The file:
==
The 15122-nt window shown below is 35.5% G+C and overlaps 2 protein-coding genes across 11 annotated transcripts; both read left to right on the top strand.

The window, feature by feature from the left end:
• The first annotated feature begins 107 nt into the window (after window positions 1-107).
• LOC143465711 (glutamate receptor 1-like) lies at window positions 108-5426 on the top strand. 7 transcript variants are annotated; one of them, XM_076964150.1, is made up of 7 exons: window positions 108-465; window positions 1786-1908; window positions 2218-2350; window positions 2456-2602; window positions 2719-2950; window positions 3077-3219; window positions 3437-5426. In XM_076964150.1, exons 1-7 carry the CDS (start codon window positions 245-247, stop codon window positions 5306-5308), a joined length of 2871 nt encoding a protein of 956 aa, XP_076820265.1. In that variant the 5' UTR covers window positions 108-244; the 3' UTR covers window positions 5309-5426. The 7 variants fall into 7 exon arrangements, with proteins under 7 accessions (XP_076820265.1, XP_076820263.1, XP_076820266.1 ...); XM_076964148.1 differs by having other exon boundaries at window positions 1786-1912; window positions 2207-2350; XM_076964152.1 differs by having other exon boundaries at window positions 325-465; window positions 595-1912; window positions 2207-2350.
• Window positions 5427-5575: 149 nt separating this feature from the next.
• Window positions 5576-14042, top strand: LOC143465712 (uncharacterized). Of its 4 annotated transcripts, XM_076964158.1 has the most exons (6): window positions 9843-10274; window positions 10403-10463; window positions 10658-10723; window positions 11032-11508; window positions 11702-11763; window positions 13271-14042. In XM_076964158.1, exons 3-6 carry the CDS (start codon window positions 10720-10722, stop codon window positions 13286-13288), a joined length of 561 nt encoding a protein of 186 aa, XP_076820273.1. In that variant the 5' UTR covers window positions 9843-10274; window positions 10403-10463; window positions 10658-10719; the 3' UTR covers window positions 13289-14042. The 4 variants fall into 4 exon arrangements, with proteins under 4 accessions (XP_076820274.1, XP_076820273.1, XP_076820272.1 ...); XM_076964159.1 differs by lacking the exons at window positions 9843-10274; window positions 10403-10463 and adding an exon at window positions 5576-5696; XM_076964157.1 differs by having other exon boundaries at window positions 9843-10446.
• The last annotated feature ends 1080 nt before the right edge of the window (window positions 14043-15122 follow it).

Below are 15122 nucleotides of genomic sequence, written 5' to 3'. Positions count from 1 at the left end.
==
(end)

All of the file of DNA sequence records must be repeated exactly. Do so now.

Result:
The 15122-nt window shown below is 35.5% G+C and overlaps 2 protein-coding genes across 11 annotated transcripts; both read left to right on the top strand.

The window, feature by feature from the left end:
• The first annotated feature begins 107 nt into the window (after window positions 1-107).
• LOC143465711 (glutamate receptor 1-like) lies at window positions 108-5426 on the top strand. 7 transcript variants are annotated; one of them, XM_076964150.1, is made up of 7 exons: window positions 108-465; window positions 1786-1908; window positions 2218-2350; window positions 2456-2602; window positions 2719-2950; window positions 3077-3219; window positions 3437-5426. In XM_076964150.1, exons 1-7 carry the CDS (start codon window positions 245-247, stop codon window positions 5306-5308), a joined length of 2871 nt encoding a protein of 956 aa, XP_076820265.1. In that variant the 5' UTR covers window positions 108-244; the 3' UTR covers window positions 5309-5426. The 7 variants fall into 7 exon arrangements, with proteins under 7 accessions (XP_076820265.1, XP_076820263.1, XP_076820266.1 ...); XM_076964148.1 differs by having other exon boundaries at window positions 1786-1912; window positions 2207-2350; XM_076964152.1 differs by having other exon boundaries at window positions 325-465; window positions 595-1912; window positions 2207-2350.
• Window positions 5427-5575: 149 nt separating this feature from the next.
• Window positions 5576-14042, top strand: LOC143465712 (uncharacterized). Of its 4 annotated transcripts, XM_076964158.1 has the most exons (6): window positions 9843-10274; window positions 10403-10463; window positions 10658-10723; window positions 11032-11508; window positions 11702-11763; window positions 13271-14042. In XM_076964158.1, exons 3-6 carry the CDS (start codon window positions 10720-10722, stop codon window positions 13286-13288), a joined length of 561 nt encoding a protein of 186 aa, XP_076820273.1. In that variant the 5' UTR covers window positions 9843-10274; window positions 10403-10463; window positions 10658-10719; the 3' UTR covers window positions 13289-14042. The 4 variants fall into 4 exon arrangements, with proteins under 4 accessions (XP_076820274.1, XP_076820273.1, XP_076820272.1 ...); XM_076964159.1 differs by lacking the exons at window positions 9843-10274; window positions 10403-10463 and adding an exon at window positions 5576-5696; XM_076964157.1 differs by having other exon boundaries at window positions 9843-10446.
• The last annotated feature ends 1080 nt before the right edge of the window (window positions 14043-15122 follow it).

Below are 15122 nucleotides of genomic sequence, written 5' to 3'. Positions count from 1 at the left end.